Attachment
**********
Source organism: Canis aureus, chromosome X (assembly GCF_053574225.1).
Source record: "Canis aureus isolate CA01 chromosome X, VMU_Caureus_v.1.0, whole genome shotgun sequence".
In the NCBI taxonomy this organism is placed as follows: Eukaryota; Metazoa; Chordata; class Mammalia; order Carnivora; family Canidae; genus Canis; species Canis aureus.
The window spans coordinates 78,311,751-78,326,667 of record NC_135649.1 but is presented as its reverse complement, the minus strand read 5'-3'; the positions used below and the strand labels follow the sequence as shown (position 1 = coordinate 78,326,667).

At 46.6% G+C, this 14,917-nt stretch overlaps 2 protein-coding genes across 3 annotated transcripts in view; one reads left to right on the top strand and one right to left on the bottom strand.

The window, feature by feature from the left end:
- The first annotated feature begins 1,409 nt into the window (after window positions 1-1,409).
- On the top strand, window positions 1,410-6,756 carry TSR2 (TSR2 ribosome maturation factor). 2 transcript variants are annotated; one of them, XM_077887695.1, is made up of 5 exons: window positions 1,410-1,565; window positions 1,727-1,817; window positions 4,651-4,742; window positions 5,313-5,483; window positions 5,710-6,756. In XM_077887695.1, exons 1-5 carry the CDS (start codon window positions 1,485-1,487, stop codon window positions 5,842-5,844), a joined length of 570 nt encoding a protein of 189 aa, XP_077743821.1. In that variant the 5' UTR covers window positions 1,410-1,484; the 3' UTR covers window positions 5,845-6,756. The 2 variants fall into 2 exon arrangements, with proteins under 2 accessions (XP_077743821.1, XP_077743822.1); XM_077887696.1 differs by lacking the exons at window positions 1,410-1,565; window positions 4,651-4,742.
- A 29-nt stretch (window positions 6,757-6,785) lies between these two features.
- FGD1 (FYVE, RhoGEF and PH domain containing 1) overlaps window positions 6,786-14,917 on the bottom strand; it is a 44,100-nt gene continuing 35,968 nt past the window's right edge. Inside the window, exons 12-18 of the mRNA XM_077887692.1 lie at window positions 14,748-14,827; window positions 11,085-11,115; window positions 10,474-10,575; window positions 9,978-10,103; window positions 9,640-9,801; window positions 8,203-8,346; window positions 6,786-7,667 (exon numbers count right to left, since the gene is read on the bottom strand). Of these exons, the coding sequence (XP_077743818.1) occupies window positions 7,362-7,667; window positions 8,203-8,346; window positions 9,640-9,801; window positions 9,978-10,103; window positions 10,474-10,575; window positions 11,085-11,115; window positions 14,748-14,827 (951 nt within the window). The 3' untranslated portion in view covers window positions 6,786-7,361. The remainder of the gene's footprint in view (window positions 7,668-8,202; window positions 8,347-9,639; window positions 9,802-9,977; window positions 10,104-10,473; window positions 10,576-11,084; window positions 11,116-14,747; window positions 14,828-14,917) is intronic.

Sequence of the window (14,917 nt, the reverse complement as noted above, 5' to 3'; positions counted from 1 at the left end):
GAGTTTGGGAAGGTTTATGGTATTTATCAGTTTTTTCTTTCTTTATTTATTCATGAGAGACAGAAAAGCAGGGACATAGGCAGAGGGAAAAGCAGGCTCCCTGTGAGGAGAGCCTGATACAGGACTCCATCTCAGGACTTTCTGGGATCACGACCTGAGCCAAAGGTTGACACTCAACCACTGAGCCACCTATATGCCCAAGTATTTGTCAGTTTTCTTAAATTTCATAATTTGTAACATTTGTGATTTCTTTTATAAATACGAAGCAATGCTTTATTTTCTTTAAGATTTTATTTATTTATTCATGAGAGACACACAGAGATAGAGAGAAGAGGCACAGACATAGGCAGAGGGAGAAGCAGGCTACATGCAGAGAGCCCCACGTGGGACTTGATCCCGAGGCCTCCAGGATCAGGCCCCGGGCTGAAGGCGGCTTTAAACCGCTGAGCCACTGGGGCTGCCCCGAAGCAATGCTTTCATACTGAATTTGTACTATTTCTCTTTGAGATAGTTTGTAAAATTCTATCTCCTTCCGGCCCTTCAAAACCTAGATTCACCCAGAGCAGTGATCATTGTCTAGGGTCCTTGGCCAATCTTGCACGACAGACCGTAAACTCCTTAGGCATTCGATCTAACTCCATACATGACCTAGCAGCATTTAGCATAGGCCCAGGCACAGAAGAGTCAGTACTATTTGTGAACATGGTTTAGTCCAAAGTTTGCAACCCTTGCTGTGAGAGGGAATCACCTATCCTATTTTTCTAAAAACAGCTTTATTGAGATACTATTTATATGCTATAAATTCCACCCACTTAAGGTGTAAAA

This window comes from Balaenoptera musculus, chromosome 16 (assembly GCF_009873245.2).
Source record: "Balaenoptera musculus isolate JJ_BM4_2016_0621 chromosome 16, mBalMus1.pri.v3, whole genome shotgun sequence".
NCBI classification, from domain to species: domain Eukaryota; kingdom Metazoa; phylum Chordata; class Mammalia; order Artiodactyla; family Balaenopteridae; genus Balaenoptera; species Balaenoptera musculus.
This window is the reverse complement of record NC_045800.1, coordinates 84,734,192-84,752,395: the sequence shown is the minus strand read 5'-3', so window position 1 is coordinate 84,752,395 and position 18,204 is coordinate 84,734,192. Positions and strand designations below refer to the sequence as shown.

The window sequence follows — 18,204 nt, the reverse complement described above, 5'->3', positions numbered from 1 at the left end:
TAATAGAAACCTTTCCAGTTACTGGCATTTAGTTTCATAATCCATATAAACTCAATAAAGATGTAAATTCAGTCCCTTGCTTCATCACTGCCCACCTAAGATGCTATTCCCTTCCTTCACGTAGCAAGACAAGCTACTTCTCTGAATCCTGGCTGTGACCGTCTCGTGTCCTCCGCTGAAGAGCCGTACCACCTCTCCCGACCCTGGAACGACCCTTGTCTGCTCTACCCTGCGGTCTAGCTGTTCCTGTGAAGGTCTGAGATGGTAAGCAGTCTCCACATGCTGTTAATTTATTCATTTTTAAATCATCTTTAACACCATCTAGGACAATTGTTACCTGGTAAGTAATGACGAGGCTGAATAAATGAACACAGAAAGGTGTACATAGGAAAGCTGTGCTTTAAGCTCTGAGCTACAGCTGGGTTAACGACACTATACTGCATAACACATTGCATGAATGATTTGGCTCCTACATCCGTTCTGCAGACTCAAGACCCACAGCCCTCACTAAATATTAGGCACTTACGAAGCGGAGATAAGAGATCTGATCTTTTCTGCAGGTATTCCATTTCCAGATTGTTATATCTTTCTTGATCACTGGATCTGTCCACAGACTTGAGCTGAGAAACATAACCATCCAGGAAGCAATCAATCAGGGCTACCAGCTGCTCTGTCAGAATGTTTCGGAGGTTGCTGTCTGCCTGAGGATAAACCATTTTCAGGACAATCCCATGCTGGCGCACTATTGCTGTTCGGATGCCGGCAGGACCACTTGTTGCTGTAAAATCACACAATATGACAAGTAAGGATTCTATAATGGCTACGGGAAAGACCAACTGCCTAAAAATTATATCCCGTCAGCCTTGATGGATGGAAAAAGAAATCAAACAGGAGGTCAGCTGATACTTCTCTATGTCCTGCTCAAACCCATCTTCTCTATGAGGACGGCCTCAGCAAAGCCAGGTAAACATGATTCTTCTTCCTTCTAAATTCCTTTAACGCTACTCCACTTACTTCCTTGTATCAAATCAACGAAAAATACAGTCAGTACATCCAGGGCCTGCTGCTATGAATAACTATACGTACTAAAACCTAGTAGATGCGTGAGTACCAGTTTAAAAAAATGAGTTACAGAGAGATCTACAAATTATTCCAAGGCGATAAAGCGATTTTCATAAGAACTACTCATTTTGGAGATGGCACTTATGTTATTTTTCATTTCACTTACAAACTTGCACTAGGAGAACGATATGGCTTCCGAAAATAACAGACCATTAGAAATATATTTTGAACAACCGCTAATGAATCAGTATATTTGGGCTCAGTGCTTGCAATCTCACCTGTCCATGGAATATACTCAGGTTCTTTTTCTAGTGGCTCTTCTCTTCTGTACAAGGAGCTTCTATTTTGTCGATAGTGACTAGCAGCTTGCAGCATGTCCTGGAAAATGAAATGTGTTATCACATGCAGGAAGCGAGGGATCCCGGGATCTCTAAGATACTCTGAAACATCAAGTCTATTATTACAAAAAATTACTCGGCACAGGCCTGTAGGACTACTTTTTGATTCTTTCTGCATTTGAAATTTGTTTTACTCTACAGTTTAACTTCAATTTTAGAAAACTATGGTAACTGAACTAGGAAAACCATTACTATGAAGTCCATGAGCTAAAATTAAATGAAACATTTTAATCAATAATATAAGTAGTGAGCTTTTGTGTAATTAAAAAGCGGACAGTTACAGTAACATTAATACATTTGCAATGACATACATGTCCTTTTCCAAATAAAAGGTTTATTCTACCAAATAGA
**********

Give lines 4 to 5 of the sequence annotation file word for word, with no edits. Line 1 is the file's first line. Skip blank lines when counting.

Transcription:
The window spans coordinates 78,311,751-78,326,667 of record NC_135649.1 but is presented as its reverse complement, the minus strand read 5'-3'; the positions used below and the strand labels follow the sequence as shown (position 1 = coordinate 78,326,667).

At 46.6% G+C, this 14,917-nt stretch overlaps 2 protein-coding genes across 3 annotated transcripts in view; one reads left to right on the top strand and one right to left on the bottom strand.